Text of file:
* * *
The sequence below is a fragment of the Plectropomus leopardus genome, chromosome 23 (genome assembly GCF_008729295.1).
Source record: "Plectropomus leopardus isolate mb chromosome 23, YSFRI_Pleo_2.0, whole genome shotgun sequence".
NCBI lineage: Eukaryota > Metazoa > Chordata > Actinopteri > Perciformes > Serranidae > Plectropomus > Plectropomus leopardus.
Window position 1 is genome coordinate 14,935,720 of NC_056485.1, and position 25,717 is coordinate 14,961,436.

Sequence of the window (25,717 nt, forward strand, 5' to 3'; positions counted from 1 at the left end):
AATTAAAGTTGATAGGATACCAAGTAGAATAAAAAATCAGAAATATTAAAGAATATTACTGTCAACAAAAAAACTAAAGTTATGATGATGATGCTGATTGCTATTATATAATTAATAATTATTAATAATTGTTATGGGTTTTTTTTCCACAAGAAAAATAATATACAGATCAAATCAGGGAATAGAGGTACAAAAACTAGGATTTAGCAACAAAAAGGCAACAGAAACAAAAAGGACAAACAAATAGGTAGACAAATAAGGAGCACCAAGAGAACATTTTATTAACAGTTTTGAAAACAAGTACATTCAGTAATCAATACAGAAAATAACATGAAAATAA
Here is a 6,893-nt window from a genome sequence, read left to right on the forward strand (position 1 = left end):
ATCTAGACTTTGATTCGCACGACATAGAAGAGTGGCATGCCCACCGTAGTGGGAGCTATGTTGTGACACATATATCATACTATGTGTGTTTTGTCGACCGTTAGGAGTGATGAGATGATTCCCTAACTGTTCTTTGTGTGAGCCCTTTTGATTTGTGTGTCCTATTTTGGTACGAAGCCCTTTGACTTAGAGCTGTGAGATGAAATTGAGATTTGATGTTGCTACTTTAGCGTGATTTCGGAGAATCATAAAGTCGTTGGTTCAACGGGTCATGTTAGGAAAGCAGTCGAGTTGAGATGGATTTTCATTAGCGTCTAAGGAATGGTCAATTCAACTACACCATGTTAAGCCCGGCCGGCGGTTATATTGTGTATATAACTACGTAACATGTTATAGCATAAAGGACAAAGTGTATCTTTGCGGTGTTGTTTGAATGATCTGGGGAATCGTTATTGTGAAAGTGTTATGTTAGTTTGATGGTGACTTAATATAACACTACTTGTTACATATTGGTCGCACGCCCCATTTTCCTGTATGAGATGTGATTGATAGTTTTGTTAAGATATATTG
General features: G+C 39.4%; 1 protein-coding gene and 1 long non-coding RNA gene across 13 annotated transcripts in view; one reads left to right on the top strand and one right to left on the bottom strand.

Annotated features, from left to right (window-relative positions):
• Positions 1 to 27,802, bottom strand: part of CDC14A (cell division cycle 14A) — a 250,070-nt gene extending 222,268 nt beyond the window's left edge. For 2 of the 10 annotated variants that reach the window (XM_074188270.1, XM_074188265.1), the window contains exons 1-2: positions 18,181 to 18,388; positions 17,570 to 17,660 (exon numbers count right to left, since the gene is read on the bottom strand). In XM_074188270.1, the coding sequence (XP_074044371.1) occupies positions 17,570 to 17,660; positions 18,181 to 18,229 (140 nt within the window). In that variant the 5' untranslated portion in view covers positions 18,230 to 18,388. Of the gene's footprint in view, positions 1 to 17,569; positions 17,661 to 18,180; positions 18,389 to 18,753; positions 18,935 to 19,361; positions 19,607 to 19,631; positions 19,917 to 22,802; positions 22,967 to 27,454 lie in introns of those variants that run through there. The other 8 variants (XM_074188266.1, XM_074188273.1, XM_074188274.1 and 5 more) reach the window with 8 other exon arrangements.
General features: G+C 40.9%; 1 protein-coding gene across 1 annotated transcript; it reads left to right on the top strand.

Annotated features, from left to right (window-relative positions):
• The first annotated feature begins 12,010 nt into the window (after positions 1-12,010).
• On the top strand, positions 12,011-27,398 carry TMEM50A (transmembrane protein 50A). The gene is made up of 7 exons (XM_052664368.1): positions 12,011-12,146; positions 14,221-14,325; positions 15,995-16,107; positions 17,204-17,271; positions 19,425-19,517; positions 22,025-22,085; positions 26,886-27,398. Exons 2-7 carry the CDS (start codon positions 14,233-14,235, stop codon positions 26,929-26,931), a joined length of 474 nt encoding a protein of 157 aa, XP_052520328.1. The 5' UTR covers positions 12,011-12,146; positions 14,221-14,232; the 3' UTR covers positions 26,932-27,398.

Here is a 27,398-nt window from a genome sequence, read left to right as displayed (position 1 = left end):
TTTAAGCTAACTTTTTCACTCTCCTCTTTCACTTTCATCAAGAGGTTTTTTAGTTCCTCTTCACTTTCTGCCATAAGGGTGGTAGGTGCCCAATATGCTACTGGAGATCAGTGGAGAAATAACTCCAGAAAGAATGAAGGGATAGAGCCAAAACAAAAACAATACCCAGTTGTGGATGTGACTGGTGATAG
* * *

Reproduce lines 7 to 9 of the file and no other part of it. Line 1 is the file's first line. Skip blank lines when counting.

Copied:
Here is a 6,893-nt window from a genome sequence, read left to right on the forward strand (position 1 = left end):
ATCTAGACTTTGATTCGCACGACATAGAAGAGTGGCATGCCCACCGTAGTGGGAGCTATGTTGTGACACATATATCATACTATGTGTGTTTTGTCGACCGTTAGGAGTGATGAGATGATTCCCTAACTGTTCTTTGTGTGAGCCCTTTTGATTTGTGTGTCCTATTTTGGTACGAAGCCCTTTGACTTAGAGCTGTGAGATGAAATTGAGATTTGATGTTGCTACTTTAGCGTGATTTCGGAGAATCATAAAGTCGTTGGTTCAACGGGTCATGTTAGGAAAGCAGTCGAGTTGAGATGGATTTTCATTAGCGTCTAAGGAATGGTCAATTCAACTACACCATGTTAAGCCCGGCCGGCGGTTATATTGTGTATATAACTACGTAACATGTTATAGCATAAAGGACAAAGTGTATCTTTGCGGTGTTGTTTGAATGATCTGGGGAATCGTTATTGTGAAAGTGTTATGTTAGTTTGATGGTGACTTAATATAACACTACTTGTTACATATTGGTCGCACGCCCCATTTTCCTGTATGAGATGTGATTGATAGTTTTGTTAAGATATATTG
General features: G+C 39.4%; 1 protein-coding gene and 1 long non-coding RNA gene across 13 annotated transcripts in view; one reads left to right on the top strand and one right to left on the bottom strand.